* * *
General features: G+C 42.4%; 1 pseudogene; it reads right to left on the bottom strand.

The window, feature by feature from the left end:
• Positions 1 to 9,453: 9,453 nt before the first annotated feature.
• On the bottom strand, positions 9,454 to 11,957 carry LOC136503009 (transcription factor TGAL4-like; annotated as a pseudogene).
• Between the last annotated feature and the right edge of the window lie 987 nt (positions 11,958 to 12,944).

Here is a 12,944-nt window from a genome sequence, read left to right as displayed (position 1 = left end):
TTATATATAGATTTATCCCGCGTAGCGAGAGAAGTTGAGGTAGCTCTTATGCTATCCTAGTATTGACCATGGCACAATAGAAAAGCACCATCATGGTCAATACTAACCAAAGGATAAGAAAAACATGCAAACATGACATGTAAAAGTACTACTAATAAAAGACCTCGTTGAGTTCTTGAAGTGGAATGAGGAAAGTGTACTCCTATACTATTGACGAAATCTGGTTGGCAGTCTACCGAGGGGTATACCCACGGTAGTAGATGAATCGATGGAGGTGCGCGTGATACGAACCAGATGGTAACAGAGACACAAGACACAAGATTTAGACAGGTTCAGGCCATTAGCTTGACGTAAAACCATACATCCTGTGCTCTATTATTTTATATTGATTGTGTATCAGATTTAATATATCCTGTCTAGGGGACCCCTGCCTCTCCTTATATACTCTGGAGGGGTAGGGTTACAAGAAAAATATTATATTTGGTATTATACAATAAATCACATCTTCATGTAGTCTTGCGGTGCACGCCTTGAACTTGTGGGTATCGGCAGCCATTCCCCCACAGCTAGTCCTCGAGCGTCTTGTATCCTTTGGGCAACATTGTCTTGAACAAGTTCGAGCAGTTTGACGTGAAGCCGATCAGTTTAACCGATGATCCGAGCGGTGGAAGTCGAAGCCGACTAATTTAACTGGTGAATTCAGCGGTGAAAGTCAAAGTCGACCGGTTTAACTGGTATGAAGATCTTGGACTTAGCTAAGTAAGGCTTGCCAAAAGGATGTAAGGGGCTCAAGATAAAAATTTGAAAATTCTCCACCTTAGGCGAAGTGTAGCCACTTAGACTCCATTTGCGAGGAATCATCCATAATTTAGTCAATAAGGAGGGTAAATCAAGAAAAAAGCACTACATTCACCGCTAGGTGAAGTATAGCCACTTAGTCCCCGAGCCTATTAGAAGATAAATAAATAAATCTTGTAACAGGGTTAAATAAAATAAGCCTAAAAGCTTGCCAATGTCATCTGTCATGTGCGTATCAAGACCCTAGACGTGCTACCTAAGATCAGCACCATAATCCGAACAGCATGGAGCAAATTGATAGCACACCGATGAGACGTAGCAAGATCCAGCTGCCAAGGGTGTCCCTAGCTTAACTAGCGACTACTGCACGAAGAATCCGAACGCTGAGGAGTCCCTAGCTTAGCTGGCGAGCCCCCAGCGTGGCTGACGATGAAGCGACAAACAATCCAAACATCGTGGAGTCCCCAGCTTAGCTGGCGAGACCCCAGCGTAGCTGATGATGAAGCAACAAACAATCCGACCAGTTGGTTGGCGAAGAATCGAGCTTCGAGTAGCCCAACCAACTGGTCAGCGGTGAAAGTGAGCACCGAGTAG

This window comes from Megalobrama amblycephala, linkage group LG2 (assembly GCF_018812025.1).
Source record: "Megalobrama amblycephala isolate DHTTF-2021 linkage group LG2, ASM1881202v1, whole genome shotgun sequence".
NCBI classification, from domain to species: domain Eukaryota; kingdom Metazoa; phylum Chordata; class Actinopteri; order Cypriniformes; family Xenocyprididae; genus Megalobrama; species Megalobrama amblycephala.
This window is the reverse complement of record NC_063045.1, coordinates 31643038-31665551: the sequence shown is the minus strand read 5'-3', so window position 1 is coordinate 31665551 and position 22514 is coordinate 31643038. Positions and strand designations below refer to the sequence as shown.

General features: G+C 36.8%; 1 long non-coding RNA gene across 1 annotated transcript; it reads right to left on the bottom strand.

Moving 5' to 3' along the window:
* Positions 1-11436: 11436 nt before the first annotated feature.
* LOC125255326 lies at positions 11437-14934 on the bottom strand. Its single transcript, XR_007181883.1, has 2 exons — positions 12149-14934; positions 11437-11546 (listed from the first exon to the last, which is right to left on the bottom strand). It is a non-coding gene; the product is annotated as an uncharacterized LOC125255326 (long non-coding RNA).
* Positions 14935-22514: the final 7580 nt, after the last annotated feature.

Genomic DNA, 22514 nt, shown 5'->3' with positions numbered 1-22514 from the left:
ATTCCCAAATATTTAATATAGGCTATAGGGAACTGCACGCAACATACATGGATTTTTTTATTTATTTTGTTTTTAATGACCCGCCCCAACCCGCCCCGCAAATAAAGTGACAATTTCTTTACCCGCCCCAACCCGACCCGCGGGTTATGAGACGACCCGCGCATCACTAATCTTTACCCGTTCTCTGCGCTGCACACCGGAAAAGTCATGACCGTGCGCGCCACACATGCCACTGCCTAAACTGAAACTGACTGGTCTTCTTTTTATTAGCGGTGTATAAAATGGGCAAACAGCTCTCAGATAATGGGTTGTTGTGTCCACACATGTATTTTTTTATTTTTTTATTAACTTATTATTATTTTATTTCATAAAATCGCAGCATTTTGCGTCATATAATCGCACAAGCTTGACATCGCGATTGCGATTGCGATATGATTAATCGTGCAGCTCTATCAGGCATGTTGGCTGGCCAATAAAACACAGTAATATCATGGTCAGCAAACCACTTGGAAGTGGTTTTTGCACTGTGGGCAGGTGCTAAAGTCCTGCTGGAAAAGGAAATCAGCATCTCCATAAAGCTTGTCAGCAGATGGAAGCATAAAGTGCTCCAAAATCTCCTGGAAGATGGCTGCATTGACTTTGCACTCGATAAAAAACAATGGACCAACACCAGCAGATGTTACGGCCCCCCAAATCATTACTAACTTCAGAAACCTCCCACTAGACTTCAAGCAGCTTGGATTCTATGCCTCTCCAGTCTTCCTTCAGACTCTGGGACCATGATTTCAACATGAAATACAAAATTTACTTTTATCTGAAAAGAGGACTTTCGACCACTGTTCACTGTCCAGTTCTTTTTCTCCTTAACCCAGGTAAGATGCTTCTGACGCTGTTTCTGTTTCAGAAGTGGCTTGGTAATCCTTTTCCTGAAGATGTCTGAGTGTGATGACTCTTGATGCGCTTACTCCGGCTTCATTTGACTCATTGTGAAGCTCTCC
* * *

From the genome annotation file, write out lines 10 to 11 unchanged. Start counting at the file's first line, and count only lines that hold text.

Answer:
NCBI classification, from domain to species: domain Eukaryota; kingdom Metazoa; phylum Chordata; class Actinopteri; order Cypriniformes; family Xenocyprididae; genus Megalobrama; species Megalobrama amblycephala.
This window is the reverse complement of record NC_063045.1, coordinates 31643038-31665551: the sequence shown is the minus strand read 5'-3', so window position 1 is coordinate 31665551 and position 22514 is coordinate 31643038. Positions and strand designations below refer to the sequence as shown.